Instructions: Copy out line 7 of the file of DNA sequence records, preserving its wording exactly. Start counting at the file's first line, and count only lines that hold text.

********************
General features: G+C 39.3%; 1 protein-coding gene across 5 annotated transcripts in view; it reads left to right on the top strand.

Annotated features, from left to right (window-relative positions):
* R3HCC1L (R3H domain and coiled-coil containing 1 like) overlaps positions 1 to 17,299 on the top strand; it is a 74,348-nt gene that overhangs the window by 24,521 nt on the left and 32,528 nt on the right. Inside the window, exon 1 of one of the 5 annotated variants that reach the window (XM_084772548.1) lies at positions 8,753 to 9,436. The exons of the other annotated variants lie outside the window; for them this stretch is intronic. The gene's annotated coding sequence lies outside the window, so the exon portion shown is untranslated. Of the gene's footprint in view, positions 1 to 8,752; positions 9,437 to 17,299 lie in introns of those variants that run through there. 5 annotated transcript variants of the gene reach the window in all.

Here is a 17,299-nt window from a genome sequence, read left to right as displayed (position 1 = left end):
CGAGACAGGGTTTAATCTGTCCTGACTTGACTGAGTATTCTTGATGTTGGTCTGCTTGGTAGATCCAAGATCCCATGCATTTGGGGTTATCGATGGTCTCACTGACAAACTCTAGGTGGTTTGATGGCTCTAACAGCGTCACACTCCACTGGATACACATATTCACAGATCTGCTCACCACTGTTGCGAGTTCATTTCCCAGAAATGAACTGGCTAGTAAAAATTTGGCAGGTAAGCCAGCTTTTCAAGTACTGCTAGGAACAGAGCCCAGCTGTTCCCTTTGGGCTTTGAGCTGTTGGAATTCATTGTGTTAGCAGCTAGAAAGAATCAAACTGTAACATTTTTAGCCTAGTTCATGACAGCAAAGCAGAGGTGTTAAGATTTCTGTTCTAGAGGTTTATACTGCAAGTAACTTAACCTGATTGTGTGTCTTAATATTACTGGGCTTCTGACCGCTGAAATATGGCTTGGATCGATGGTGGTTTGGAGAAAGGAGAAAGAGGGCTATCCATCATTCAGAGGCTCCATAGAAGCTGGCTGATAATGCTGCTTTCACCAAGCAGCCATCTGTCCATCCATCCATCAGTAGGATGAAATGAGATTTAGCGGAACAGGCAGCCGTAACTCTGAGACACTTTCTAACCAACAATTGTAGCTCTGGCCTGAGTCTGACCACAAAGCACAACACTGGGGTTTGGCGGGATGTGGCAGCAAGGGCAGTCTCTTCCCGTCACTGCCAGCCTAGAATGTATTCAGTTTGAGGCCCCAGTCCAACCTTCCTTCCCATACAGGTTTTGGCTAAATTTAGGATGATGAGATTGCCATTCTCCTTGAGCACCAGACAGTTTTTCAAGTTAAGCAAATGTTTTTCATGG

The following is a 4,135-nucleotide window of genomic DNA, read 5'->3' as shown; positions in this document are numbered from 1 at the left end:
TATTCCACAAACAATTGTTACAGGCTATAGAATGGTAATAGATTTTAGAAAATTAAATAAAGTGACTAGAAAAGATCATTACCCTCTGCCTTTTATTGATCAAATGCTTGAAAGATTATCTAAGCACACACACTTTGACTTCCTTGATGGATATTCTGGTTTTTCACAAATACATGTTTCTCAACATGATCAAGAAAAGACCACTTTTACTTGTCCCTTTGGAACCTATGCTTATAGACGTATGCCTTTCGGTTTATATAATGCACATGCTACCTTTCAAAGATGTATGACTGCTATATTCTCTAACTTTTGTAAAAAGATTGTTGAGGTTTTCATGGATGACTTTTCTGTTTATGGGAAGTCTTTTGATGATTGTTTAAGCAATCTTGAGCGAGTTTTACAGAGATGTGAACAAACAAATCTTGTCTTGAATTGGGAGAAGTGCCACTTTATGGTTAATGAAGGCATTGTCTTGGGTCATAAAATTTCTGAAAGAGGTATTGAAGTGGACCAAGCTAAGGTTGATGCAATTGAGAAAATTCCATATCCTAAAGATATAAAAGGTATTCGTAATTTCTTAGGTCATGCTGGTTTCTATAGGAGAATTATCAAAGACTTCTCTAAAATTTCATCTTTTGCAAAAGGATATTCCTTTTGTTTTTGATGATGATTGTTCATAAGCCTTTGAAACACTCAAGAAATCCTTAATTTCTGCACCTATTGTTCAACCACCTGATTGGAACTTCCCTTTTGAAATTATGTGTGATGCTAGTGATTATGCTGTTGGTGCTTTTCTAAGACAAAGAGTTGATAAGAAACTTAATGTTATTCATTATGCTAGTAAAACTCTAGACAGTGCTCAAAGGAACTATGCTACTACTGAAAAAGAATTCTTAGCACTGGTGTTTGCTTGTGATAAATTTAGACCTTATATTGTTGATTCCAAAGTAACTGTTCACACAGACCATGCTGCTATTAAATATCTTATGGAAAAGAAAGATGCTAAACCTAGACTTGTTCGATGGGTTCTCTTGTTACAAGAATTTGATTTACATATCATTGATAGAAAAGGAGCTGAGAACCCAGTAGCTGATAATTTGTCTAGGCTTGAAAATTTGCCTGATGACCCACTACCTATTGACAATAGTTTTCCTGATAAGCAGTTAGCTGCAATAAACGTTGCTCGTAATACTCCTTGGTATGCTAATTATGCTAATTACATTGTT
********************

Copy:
TATTCCACAAACAATTGTTACAGGCTATAGAATGGTAATAGATTTTAGAAAATTAAATAAAGTGACTAGAAAAGATCATTACCCTCTGCCTTTTATTGATCAAATGCTTGAAAGATTATCTAAGCACACACACTTTGACTTCCTTGATGGATATTCTGGTTTTTCACAAATACATGTTTCTCAACATGATCAAGAAAAGACCACTTTTACTTGTCCCTTTGGAACCTATGCTTATAGACGTATGCCTTTCGGTTTATATAATGCACATGCTACCTTTCAAAGATGTATGACTGCTATATTCTCTAACTTTTGTAAAAAGATTGTTGAGGTTTTCATGGATGACTTTTCTGTTTATGGGAAGTCTTTTGATGATTGTTTAAGCAATCTTGAGCGAGTTTTACAGAGATGTGAACAAACAAATCTTGTCTTGAATTGGGAGAAGTGCCACTTTATGGTTAATGAAGGCATTGTCTTGGGTCATAAAATTTCTGAAAGAGGTATTGAAGTGGACCAAGCTAAGGTTGATGCAATTGAGAAAATTCCATATCCTAAAGATATAAAAGGTATTCGTAATTTCTTAGGTCATGCTGGTTTCTATAGGAGAATTATCAAAGACTTCTCTAAAATTTCATCTTTTGCAAAAGGATATTCCTTTTGTTTTTGATGATGATTGTTCATAAGCCTTTGAAACACTCAAGAAATCCTTAATTTCTGCACCTATTGTTCAACCACCTGATTGGAACTTCCCTTTTGAAATTATGTGTGATGCTAGTGATTATGCTGTTGGTGCTTTTCTAAGACAAAGAGTTGATAAGAAACTTAATGTTATTCATTATGCTAGTAAAACTCTAGACAGTGCTCAAAGGAACTATGCTACTACTGAAAAAGAATTCTTAGCACTGGTGTTTGCTTGTGATAAATTTAGACCTTATATTGTTGATTCCAAAGTAACTGTTCACACAGACCATGCTGCTATTAAATATCTTATGGAAAAGAAAGATGCTAAACCTAGACTTGTTCGATGGGTTCTCTTGTTACAAGAATTTGATTTACATATCATTGATAGAAAAGGAGCTGAGAACCCAGTAGCTGATAATTTGTCTAGGCTTGAAAATTTGCCTGATGACCCACTACCTATTGACAATAGTTTTCCTGATAAGCAGTTAGCTGCAATAAACGTTGCTCGTAATACTCCTTGGTATGCTAATTATGCTAATTACATTGTT